Do you think you’re qualified for a particular job, fit to lead a team, or entitled to a promotion because you have extensive experience and highly developed technical skills? Well, it turns out that while those thingsare crucial to your professional success, it’s imperative that you also have great soft skills–more commonly known as “people skills.”
(BPT) - You’ve polished your resume, updated your references and picked up your best outfit from the dry cleaners. You’re ready for that big interview. But while your experience and qualifications may match the position perfectly, have you given any thought to your soft skills?
Soft skills include a person’s attitude, workplace behavior, values and ethics. Increasingly, employers are looking at soft skills as the deciding factor when choosing between two applicants.
Being focused at work is something we all aim to be. It seems simple in concept, to just do a task until it gets done, so why is it so hard for us to focus sometimes? I’ve been putting into practice a few tips that I wanted to share.
What do you write down? For most of us, writing consists of emails, task lists, and perhaps the odd work project. However, making time to write down certain things, such as our daily experiences, our goals, and our mental clutter can change the way we live our lives.
Here are six different ways that writing things down can change your life, and what you can do to get the most out of each.
Happiness is so interesting, because we all have different ideas about what it is and how to get it. It’s also no surprise that it’s the No.1 value for Buffer’s culture, if you see our slidedeck about it. So naturally we are obsessed with it.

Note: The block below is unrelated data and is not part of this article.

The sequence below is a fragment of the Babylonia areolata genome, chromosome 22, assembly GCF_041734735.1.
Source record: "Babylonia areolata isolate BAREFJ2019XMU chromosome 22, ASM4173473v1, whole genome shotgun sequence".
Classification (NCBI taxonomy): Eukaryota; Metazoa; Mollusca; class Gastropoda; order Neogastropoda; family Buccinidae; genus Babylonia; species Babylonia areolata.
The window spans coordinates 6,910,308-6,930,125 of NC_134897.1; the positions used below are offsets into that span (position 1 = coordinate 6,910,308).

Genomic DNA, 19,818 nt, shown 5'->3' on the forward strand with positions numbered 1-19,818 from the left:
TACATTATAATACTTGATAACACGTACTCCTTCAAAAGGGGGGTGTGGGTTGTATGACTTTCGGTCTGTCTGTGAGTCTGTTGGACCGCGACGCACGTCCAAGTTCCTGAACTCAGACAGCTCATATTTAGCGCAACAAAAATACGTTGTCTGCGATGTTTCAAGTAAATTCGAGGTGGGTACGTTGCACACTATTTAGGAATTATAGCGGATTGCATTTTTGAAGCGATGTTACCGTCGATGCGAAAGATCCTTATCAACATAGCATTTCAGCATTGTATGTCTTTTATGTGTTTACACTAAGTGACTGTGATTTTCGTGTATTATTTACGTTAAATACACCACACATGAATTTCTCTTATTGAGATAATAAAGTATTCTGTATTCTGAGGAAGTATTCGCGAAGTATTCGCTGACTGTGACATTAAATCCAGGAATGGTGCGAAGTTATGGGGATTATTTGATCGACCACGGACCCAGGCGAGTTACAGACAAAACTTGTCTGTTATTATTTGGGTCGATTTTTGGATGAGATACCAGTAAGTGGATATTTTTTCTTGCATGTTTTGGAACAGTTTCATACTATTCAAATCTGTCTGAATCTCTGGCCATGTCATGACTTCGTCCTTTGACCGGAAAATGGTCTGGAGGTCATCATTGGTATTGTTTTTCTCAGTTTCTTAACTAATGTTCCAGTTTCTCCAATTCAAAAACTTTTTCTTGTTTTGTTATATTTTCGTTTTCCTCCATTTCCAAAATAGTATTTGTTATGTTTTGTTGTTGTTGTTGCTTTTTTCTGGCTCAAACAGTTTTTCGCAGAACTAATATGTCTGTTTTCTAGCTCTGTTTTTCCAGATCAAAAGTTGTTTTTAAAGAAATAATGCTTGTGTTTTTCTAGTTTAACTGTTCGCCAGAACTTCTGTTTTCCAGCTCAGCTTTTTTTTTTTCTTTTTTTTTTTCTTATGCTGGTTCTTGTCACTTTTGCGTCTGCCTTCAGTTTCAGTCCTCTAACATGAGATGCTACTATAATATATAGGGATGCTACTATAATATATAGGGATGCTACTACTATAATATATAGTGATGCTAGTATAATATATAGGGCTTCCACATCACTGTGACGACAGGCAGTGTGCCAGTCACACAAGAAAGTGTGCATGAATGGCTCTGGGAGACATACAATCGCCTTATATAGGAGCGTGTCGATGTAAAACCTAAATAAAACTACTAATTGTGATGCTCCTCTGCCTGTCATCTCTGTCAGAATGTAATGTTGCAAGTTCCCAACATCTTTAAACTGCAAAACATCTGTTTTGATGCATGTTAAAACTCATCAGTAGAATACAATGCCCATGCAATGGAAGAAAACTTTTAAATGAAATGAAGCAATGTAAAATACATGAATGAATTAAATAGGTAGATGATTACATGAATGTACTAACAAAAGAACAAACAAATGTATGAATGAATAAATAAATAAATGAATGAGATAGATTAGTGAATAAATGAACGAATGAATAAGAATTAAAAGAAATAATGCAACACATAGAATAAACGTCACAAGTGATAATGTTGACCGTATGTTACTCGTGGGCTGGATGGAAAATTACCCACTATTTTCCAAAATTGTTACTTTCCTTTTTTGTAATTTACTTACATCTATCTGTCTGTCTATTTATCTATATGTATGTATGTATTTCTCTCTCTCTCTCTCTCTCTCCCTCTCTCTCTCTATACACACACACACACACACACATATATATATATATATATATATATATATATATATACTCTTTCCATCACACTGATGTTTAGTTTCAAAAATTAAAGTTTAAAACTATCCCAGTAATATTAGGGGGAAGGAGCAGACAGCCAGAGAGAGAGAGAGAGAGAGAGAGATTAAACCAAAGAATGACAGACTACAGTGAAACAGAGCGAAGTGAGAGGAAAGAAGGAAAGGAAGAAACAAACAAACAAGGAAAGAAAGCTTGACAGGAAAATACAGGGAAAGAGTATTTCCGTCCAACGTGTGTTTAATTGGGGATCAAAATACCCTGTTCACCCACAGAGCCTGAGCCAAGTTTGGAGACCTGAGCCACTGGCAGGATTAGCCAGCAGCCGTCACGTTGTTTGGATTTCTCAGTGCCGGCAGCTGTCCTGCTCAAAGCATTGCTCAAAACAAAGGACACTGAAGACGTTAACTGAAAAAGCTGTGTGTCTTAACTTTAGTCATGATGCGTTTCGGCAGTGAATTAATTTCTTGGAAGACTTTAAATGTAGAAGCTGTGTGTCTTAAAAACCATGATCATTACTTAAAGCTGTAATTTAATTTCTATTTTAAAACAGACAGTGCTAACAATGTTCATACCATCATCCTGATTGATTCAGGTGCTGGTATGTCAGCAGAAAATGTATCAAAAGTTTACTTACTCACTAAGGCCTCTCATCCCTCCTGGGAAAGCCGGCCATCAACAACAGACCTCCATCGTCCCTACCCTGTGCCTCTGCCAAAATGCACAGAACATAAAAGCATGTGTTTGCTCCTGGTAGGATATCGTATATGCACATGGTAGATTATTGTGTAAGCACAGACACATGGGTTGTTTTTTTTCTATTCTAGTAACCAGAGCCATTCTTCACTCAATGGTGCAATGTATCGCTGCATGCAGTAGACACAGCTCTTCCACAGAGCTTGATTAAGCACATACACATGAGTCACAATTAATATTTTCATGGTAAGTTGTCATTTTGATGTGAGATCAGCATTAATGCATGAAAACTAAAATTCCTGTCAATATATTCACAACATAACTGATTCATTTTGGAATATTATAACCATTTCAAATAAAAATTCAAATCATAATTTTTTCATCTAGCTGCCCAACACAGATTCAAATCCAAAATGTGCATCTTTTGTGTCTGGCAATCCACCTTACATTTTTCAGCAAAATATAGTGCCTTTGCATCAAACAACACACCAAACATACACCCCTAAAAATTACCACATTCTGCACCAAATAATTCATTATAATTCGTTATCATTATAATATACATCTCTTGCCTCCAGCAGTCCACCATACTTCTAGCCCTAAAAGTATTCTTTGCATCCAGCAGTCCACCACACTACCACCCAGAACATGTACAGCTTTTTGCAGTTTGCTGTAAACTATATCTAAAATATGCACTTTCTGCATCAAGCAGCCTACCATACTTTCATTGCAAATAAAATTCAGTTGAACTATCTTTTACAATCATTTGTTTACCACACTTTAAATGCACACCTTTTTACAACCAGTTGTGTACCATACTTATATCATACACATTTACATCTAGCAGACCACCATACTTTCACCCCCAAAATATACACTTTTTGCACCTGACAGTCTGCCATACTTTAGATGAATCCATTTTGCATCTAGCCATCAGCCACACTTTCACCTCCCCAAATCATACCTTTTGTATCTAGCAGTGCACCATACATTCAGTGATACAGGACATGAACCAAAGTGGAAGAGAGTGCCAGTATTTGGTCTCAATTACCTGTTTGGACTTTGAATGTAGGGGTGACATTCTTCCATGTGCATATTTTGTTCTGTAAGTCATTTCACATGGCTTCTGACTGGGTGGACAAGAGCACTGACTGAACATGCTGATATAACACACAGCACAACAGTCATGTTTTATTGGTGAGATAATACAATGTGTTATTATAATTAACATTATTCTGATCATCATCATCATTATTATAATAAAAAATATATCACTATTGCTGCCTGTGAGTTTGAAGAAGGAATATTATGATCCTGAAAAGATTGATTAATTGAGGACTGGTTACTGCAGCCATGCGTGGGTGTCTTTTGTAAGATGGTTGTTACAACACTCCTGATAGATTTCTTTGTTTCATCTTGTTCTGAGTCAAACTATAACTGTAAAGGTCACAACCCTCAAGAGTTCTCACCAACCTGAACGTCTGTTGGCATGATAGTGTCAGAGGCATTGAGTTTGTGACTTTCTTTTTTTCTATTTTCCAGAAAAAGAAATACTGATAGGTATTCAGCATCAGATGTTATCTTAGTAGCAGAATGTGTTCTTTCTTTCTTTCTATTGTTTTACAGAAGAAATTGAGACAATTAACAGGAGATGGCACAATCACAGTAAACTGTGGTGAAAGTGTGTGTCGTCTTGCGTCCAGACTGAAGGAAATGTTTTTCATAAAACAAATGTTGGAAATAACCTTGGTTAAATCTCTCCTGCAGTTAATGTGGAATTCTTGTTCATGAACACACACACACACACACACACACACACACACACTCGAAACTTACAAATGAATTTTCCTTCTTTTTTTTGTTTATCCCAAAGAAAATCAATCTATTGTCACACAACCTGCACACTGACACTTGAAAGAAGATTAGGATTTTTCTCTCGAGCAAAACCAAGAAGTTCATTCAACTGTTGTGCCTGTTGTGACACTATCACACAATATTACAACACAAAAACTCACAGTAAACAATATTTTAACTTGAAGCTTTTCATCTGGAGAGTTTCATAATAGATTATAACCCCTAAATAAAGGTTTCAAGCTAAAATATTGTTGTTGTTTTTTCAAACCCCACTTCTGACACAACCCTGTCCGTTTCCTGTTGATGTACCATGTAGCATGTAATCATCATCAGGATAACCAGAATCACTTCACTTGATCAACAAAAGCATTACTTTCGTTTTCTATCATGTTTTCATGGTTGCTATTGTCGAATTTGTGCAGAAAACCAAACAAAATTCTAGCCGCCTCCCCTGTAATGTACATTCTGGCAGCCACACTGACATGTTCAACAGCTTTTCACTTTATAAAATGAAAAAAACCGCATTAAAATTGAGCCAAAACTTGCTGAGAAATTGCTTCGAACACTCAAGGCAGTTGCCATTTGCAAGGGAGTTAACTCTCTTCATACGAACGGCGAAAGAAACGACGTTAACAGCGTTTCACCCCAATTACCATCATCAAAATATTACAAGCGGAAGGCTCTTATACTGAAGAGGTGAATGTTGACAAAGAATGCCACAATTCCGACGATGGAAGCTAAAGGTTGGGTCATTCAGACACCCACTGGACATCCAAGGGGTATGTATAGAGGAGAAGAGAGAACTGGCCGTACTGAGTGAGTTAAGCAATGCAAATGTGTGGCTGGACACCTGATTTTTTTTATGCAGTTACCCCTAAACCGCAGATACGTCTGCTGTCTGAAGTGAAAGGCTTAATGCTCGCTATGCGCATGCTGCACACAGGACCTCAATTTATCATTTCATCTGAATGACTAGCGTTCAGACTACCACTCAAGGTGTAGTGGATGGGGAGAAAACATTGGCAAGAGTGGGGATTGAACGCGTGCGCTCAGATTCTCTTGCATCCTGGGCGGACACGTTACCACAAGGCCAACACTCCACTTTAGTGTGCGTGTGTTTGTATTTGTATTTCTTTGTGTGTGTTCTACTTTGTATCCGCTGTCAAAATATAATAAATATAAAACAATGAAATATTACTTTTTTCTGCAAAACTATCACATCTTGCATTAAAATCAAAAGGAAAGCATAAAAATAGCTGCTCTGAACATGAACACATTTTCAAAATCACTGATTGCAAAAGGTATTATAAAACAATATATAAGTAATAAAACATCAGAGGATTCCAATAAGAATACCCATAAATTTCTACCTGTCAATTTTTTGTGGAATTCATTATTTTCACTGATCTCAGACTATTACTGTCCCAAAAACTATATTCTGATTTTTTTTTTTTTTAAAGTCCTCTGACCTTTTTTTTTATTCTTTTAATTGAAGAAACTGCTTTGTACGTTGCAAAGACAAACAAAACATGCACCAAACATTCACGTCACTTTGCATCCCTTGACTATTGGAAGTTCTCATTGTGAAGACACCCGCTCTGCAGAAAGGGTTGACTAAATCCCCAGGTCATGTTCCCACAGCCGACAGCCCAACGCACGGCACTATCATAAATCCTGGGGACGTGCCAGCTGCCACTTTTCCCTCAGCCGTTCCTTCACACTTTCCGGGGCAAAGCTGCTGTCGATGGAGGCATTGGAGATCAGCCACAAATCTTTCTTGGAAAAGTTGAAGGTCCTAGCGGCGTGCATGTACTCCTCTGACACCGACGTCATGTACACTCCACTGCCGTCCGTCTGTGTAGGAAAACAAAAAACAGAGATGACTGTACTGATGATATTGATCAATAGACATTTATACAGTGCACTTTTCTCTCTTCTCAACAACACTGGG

The author would love to be happier, as I’m sure most people would, so he thought it would be interesting to find some ways to become a happier person that are actually backed up by science. Here are ten of the best ones.
Instincts are not some weird mystical power that are only found in the animal kingdom.
Gut instincts are degind as: an innate, typically fixed pattern of behaviour in animals in response to certain stimuli.
We are born with instincts to help us survive. As much as we may pretend we are not, we are very much animals; why do we try to deny this?
That is not to say that we aren’t incredibly smart or that we aren’t capable of complex thinking. But even though we are very intelligent, our minds are also very clever and like to try to trick us.
Instinctually we know when to run from predators; when we are babies, we know how to feed from our mothers and we know when something just feels ‘off’. The problem is when our sixth sense shouts a warning, we stall and we think.
BrainFacts.org, a website under the umbrella of the Society for Neuroscience that provides information about the brain and nervous system for the public, has selected our video Neuroscience Meets Magic, filmed in collaboration withScientific American and theatrical pickpocket and sleight-of-hand artist Apollo Robbins, to be featured as a recommended resource in their educator section.
The need to feel important closes ears and open’s mouths. Listening is both humble and humbling. Talking makes you feel important. Listening to others makes them feel important. Seven reasons you don’t listen: Entitled.